From MIT to Berkeley, universities coast to coast are generating future economic success. By combining top students, professors, research programs, and industries universities are cranking out new products and companies – and it isn’t just spurring university economies. Sponsored research puts innovative researchers to work, but new technologies also lead to worldwide job creation.
For example, Google started out as a research initiative by two graduate students at Stanford University and has grown to employ over 19,000 people. Google isn’t the only Fortune 500 Company to develop from university research – here are 100 more success stories compiled by the Science Coalition, a nonprofit working to ensure continued federal investment in basic research.
With examples like Google it seems intuitive to continue supporting sponsored research, but is America loosing its competitive edge?
According to the World Intellectual Property Organization, universities in the United States are still leading the pack in filing international patents, but are starting the feel the pressure from other nations. South Korea, Japan, and Britain, who weren’t far behind the US in their number of patents filed in 2010, have had the largest growth in patent filing.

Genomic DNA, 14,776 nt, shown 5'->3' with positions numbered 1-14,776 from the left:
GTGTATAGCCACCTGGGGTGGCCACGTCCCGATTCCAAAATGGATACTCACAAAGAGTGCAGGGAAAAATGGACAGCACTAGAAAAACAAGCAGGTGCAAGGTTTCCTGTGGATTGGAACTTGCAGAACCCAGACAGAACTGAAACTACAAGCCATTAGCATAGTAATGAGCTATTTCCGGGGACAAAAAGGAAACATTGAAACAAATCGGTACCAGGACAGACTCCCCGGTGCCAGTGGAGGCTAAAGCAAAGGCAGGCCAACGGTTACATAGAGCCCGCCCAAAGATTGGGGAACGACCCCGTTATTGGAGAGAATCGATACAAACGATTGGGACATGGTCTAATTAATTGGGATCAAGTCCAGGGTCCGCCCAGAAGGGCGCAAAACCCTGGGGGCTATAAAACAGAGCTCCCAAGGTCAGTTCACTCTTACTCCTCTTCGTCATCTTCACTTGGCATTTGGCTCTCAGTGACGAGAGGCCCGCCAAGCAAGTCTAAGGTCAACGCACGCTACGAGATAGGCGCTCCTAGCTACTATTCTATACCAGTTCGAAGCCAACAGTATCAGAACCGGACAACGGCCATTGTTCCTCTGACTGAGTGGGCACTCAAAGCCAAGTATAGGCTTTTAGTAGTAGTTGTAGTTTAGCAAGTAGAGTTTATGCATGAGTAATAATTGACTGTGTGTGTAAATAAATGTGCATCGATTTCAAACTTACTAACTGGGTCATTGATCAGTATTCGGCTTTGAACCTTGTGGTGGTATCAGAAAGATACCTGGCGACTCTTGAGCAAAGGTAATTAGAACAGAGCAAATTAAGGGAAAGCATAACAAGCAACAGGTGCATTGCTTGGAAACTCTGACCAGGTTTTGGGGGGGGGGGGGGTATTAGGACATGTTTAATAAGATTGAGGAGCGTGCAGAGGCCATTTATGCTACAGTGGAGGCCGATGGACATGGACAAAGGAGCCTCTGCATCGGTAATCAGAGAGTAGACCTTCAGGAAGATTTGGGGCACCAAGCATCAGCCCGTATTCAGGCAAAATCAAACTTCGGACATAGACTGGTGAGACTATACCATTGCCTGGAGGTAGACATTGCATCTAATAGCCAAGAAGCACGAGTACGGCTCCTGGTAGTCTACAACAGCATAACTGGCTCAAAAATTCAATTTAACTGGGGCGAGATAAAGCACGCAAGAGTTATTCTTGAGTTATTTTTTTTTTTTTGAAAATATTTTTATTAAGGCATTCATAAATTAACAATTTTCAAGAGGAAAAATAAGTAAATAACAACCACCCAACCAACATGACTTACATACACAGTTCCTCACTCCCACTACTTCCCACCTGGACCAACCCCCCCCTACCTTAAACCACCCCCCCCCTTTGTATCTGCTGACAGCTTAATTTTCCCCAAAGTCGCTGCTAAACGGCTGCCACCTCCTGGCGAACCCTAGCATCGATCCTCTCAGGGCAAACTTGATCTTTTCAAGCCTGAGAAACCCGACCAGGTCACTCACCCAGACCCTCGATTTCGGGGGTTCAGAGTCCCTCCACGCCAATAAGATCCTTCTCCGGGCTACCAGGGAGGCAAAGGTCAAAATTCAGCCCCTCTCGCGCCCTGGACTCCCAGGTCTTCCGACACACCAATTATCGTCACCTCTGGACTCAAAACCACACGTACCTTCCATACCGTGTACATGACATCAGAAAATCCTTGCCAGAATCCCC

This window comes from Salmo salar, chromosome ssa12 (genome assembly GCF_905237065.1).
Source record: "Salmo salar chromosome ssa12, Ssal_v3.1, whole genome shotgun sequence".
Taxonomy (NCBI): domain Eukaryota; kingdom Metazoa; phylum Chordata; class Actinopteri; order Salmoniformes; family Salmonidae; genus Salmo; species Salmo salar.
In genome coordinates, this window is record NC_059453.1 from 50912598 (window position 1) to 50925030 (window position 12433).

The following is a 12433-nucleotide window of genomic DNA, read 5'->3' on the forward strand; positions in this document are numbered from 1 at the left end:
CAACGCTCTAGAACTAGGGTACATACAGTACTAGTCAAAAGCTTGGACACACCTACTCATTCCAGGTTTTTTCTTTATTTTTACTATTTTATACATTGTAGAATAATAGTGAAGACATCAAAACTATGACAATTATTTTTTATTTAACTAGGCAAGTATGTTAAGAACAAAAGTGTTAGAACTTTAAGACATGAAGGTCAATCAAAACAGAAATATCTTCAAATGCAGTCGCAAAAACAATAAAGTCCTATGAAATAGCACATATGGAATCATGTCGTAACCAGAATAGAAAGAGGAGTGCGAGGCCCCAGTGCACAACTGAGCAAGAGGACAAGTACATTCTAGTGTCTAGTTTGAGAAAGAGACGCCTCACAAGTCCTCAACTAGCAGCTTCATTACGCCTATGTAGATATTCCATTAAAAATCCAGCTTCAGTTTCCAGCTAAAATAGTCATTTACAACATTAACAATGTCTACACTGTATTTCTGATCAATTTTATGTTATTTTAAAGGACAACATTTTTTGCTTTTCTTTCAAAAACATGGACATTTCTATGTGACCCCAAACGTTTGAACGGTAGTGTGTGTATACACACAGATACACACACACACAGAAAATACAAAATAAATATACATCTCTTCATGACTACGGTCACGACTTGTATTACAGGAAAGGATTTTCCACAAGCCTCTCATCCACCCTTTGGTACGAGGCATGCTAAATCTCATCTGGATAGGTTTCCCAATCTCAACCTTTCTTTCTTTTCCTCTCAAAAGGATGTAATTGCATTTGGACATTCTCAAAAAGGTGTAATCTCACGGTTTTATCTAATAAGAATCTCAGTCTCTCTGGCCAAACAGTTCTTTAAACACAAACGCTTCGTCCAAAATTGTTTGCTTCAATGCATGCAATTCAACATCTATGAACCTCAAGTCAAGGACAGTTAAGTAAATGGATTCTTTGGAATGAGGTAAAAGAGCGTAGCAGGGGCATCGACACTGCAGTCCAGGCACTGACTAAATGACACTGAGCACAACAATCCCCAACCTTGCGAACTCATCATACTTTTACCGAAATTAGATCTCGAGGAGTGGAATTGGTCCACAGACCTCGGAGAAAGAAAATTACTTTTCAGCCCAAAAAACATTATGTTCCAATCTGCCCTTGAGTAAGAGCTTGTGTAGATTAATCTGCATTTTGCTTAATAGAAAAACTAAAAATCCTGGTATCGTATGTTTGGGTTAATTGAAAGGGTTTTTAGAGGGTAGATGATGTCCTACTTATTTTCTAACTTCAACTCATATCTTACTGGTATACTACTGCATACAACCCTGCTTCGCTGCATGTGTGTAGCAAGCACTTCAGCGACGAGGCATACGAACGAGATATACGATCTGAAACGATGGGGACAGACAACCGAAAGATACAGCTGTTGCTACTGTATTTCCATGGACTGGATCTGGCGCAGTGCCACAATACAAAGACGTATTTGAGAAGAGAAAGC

And, other countries have taken note of the American research model. Russia has launched the Russian Skolkovo Project, a university following MIT’s structure to collaborate international companies and research programs. Chile is offering $50,000 to individuals worldwide to bring their start-ups to South America. Led by Seán Sherlock, Minister for Research & Innovation, Ireland is striving to keep R&D investment levels high.
Its no secret that other countries are focusing on R&D to stimulate their economies and its creating competition for American research universities. In this “Innovation Century,” could America be falling behind? What do you think we can do to keep ourselves ahead of the game?